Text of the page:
The Adolescent Crisis of The Catcher in the Rye Essays

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The Adolescent Crisis of The Catcher in the Rye

Salinger’s The Catcher in the Rye is valid, realistic, representation of the adolescent world. The book is about adolescent crisis.

The main character, Holden, runs away from his expensive school because he is an academic failure and finds intolerable the company of so many phoneys. Holden is a rangy sixteen year old who has grown too fast. Girls are on his mind. Whenever girls do something pretty, even if they're ugly or stupid, you fall half in love with them. "Sex is something I really don't understand too hot. You never know where the hell you are. I keep making up these sex rules for myself, and then I break them right away. Last year I made up a rule that I was
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Yet, Holden's own sex drive is very much alive; it is part of the irresistible thrust toward adulthood. He does not want to deny it; in this respect he wants to be grown up.

The action of the novel is centered around the athlete Stradlater, who is a "very sexy bastard," and who has borrowed Holden's jacket and girl. When he returns from the date Holden provokes him into a fight. "Get your dirty stinking moron knees off my chest," says Caulfield to Stradlater. "You're a stupid dirty sonuvabitch of a moron." After the fight he goes next door to Ackley's room for companionship. That guy had everything wrong with him; sinus trouble, pimples, lousy teeth, halitosis, crumby fingernails. "You had to feel a little sorry for the crazy sonuvabitch." But he can find no comfort or solace in the room which stinks of dirty socks. "I felt so lonesome, all of a sudden, I almost wished I was dead."4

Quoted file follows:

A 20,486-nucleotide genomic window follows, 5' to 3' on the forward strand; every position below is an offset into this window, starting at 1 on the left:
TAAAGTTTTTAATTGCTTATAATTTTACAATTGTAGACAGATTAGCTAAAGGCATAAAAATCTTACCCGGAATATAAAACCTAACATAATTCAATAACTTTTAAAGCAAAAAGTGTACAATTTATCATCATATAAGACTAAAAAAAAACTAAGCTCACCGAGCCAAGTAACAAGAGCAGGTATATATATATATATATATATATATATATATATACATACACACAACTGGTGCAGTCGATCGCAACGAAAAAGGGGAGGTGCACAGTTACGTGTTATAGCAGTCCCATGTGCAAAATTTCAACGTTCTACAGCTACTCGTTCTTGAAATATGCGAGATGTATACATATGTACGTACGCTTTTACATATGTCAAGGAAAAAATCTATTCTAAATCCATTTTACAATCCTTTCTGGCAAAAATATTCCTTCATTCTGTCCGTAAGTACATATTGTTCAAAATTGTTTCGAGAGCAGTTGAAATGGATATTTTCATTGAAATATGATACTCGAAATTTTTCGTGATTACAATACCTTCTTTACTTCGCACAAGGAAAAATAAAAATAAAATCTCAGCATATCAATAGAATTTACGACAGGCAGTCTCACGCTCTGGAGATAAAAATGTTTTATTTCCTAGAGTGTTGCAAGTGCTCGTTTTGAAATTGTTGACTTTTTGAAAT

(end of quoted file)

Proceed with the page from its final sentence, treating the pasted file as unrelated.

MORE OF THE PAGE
It is, however, the imminently dangerous quality of sex that is frightening. When Holden asks his roommate if he had sex, "That's a professional secret, buddy." When Holden recalls for this "sexy bastard" how he had met Jane and goes on to say that he used to play checkers with her. Stradlater's contemptuous comment is "Checkers, for Chrissake!" This girl, who had had a "lousy childhood" with a booze hound for a stepfather running "around the goddamn house naked, always kept her kings in the back row."5 The symbolism of this

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